To sum up the traditional wisdom of Chinese dietary theory, humans should mostly eat vegetables and grains with small amounts of everything else. We should mostly eat cooked and warm food which is not too sweet, not too greasy or oily, and not too damp. In addition, we should eat moderately and chew well. It is healthy to drink a cup of warm water or a warm beverage with meals. This facilitates the formation of that 100° soup. But it is unhealthy to drink or eat chilled, cold and frozen drinks and foods with meals.
In general, I would emphasize that most Americans do not eat enough vegetables. Grains, like meat and dairy products, are highly nutritious but heavy and more difficult to digest. If overeaten they can cause accumulation of dampness and phlegm. In Asia, Daoists and Buddhists interested in longevity emphasized vegetables over grains and even modern Chinese books on geriatrics recommend that more vegetables should be consumed.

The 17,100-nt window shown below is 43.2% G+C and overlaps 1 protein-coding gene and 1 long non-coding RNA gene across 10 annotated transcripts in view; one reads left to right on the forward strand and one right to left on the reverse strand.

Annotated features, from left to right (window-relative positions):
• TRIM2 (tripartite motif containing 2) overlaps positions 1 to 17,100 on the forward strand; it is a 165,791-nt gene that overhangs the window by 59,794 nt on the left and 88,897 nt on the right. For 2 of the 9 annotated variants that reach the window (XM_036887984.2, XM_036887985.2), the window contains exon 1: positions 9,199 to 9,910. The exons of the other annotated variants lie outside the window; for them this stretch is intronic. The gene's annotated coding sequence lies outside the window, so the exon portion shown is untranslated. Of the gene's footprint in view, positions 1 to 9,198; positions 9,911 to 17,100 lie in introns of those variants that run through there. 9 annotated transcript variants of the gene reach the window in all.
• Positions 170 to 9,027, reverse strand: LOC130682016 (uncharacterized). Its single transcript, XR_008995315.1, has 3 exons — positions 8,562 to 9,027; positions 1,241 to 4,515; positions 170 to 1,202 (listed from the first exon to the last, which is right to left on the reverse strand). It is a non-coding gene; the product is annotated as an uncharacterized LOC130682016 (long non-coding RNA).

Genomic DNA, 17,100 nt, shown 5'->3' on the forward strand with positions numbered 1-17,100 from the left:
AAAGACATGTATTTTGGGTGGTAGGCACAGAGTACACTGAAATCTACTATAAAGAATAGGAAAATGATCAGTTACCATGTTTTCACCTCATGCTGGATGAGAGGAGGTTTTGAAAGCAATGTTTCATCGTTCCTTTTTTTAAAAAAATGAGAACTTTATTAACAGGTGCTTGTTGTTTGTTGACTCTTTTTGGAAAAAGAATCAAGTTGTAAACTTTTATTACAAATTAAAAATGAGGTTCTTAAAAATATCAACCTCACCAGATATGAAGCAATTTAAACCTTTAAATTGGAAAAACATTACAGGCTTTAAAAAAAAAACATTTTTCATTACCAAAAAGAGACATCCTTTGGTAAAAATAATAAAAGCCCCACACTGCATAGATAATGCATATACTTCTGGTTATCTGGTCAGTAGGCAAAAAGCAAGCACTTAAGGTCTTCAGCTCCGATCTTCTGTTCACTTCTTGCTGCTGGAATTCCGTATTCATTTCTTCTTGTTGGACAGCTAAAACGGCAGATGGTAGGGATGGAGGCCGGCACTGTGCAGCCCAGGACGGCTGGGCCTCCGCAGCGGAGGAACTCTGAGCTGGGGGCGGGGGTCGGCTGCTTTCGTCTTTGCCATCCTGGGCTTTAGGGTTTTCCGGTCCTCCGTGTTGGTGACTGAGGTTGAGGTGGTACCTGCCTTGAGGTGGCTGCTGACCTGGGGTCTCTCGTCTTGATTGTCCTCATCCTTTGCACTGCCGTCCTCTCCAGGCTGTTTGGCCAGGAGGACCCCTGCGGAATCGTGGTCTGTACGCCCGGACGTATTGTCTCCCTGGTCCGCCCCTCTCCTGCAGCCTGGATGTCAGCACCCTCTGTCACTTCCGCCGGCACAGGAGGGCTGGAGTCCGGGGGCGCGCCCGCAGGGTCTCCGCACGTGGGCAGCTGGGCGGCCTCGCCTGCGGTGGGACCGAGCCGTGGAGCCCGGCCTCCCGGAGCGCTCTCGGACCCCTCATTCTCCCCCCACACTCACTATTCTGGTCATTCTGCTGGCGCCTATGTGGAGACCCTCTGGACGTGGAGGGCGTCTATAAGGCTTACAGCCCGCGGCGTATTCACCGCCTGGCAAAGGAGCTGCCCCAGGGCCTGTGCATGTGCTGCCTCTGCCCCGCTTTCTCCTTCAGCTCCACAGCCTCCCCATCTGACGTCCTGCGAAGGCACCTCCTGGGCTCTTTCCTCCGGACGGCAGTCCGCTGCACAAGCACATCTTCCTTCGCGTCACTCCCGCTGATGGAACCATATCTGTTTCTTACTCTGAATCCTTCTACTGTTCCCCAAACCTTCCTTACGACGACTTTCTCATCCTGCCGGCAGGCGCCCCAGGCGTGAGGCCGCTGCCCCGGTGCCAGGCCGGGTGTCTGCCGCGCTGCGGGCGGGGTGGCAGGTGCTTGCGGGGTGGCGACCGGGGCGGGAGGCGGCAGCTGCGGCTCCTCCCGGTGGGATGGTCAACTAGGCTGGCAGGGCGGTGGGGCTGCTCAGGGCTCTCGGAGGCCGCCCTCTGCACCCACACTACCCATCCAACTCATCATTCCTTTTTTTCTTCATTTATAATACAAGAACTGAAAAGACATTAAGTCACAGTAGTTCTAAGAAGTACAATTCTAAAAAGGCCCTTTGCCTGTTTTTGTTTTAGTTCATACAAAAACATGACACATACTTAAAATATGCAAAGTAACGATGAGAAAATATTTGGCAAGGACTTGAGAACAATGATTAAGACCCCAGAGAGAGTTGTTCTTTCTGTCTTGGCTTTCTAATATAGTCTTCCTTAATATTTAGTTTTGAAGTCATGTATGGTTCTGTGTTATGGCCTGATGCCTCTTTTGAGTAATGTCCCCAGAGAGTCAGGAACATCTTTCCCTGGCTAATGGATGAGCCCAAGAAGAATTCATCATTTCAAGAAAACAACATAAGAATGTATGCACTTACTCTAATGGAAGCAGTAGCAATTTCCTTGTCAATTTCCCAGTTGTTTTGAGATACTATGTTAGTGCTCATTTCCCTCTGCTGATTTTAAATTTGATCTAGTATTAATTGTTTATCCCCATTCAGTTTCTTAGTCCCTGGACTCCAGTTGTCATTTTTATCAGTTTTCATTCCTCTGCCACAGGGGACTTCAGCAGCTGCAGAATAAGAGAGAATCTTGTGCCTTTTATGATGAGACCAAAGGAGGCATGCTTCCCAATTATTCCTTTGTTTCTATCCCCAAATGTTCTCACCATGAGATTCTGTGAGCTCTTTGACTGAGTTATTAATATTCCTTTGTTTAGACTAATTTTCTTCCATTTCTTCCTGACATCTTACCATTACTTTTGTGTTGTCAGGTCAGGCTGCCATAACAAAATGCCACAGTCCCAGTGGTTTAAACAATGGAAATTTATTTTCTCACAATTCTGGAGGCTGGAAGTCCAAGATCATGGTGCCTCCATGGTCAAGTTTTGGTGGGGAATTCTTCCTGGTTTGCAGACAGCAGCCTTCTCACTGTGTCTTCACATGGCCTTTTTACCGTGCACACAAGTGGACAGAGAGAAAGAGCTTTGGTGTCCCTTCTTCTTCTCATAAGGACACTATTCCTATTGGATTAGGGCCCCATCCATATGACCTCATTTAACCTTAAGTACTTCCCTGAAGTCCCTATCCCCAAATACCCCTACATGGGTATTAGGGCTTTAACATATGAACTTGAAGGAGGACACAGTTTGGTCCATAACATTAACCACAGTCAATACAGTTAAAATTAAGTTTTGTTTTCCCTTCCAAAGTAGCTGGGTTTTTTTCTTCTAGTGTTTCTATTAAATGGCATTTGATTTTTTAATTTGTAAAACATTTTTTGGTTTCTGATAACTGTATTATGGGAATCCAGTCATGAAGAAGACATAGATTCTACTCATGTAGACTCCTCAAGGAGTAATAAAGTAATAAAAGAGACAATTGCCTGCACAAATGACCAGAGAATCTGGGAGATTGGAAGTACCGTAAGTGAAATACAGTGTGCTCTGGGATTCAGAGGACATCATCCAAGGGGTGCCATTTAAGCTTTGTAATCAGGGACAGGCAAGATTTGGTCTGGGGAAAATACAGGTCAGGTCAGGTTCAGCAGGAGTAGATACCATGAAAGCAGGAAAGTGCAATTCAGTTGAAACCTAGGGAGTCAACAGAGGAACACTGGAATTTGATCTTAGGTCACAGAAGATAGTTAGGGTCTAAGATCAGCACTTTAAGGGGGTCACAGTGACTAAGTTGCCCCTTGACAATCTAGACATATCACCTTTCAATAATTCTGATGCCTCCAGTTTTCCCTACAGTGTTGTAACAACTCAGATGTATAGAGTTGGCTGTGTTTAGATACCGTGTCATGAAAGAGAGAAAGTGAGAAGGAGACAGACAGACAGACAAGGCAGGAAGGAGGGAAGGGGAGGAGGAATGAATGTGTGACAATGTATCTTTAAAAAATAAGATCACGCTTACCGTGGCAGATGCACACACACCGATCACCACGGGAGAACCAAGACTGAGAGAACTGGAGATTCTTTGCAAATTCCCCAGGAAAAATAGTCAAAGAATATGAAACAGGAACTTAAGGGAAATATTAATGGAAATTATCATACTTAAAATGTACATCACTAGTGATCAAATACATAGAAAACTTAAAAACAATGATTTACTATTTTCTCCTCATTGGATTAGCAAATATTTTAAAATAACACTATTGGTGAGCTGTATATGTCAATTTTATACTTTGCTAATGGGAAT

Amongst the grains, rice holds an especially healthy place. Because it promotes diuresis, it tends to leech off excess dampness. Basmati, brown or jasmine rice are recommended. Other grains, in comparison, tend to produce dampness, as a by-product of their being so nutritious. This ability of rice to help eliminate dampness through diuresis becomes more important the more other dampening foods one eats.
Eating mostly cooked grains and vegetables with only a small amount of animal protein and fats and oils is referred to as a Qing Dan diet, which literally means pure and bland diet.
Lastly, whatever you eat try to get “organic” as much as possible!